Zachary Quinto’s Broadway Debut
The American Horror Story actor discusses his new role.
There are an ever-escalating number of reasons why fans might stop actor Zachary Quinto on the street. Perhaps they worshipped his deliciously evil role as the serial killer Skylar in the hit sci-fi TV show Heroes, which ran from 2006-2010. Or they are Trekkies, pleased with his interpretation of a young Spock in Star Trek and this summer’s Star Trek: Into Darkness. Maybe they loved his Emmy nominated performance as another serial killer, Dr. Thredson, on Ryan Murphy’s cult hit series American Horror Story: Asylum. It could even just be his magnificent eyebrows, equally adept at expressing malice and vulnerability.
Now, they have yet another excuse to love Quinto, 36, as he makes his Broadway debut in the gorgeous revival of Tennessee Williams’s The Glass Menagerie, opening at the Booth Theatre on September 26 after an acclaimed run in Cambridge earlier this year. Under John Tiffany’s direction and before a set designed by Bob Crowley, Quinto is Tom, the restless breadwinner and aspiring poet of a St. Louis family consisting of his domineering, former Southern belle mother (Cherry Jones) and his shy, crippled sister (Celia Keenan-Bolger).
Between previews, work for his production company Before the Door, founded in 2008 with two of his Carnegie Mellon University School of Drama classmates (next month they’ll release All Is Lost starring Robert Redford), and gearing up for Sunday’s Primetime Emmy’s, Quinto discussed his latest work.
Tom is both a narrator of and participant in this play, that’s a lot of components to juggle. What in all of that did you find most challenging?
There’s a fine line I think when you’re speaking such opulent language, I always felt the need to measure the connectivity of it, the groundedness of it, and it always has to be rooted in emotional truth, even though it’s so heightened. So the production is stylized and the language is very heightened, so always finding that balance and keeping it rooted I think is an ongoing calibration and I kind of love playing with it.
How would you describe your interpretation of Tom? He can be sympathetic, but he can also come across as incredibly selfish.
Tennessee [Williams] helped me out a lot. In his description of Tom he says he is not remorseless, but in order to survive he must act without pity. I just started to really think about what that means and I can understand what that means in my own life in relationships and different experiences I’ve had where I’ve had to choose myself and I think that’s the humanity of the play and that’s the humanity of the character and I didn’t need to think beyond that. Everybody can understand that and anybody who’s ever really strived for something or really defined some level of success for themselves can understand that.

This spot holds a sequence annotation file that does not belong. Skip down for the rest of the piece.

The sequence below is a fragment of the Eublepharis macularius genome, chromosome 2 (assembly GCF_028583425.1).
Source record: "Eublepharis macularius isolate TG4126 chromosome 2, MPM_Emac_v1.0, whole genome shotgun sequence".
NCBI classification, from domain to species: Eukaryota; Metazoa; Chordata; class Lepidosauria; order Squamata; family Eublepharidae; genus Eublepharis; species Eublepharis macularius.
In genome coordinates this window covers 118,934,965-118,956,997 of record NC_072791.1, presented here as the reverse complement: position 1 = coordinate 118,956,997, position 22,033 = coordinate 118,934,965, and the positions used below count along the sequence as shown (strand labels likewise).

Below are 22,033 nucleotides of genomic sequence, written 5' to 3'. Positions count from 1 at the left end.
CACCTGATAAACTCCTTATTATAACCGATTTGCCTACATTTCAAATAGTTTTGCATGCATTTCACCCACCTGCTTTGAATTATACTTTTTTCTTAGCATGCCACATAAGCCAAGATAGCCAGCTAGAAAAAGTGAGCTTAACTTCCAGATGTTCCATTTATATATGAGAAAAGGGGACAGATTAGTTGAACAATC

In one of his big speeches, Tom goes on about how only the people in the movies get to have all the adventures and how everyone else has to just stand back and go about their normal lives. I’m wondering what you think about delivering that as a movie star?
Well the irony of me delivering that speech isn’t lost, but I can also relate to it at the same time. I understand what he’s getting at there and that sentiment has never been truer than in today’s world when people are left and right numbing themselves with movies which can be substituted by Facebook or Instagram, we’re putting these things in front of ourselves to numb us or disconnect ourselves. So I understand Tom’s sense of frustration.
You started in musical theatre in Pittsburgh when you were 9 or 10. How did that happen?
It happened because my mom was looking for an outlet for me, she was a single mom [Quinto’s father died when was 7] and she wanted to make sure I had some place to go after school. So I started studying and performing. And my music teacher in fourth grade sent some note home to my mom saying you should look at auditions for this performing group and my mom took me, I had no idea, I had never performed in my life. so it was getting thrown into something, but once I got thrown in, I was like this is my jam, I knew right away.
What was the first musical you did?
The Wizard of Oz. I was a munchkin. At the Civic Light Opera in Pittsburgh when I was 10 or 11. It was my first professional gig. Before I hit my growth spurt.
What would be your dream musical role now?
One of the roles I could really identify with that I really wanted to play was Sweeney Todd. I really want to do that when I’m old enough, which is probably in another ten years.
You like the dark stuff?
It’s just that experience as a kid seeing it in the theater changed me. I wasn’t aware how much you could feel. I felt so scared, I felt so many things watching that.
Well American Horror Story is pretty dark. I suppose the only downside to your current theater role is you’re not in the third season of American Horror Story.
Yeah for sure, I’m bummed not to be playing with them, but it feels right. I feel like Dr. Thredson for me was such a full circle experience because Heroes is the thing that really changed my whole experience and trajectory and I became known in such a big way as this psychopathic serial killer. So the decision to play another one wasn’t one I took lightly.
You don’t want to get type cast.
Certainly not as that! But I felt like A, it was rooted in the real world, which I appreciated and gave me a different experience as an actor to play someone who could have existed and versions have existed throughout history. And I kind of wanted a sense of coming back to that archetype in order to complete an experience of it. Because I really am totally not interested in playing dark murderous evil characters for the time being in the foreseeable future. And I wanted to go out with a bang.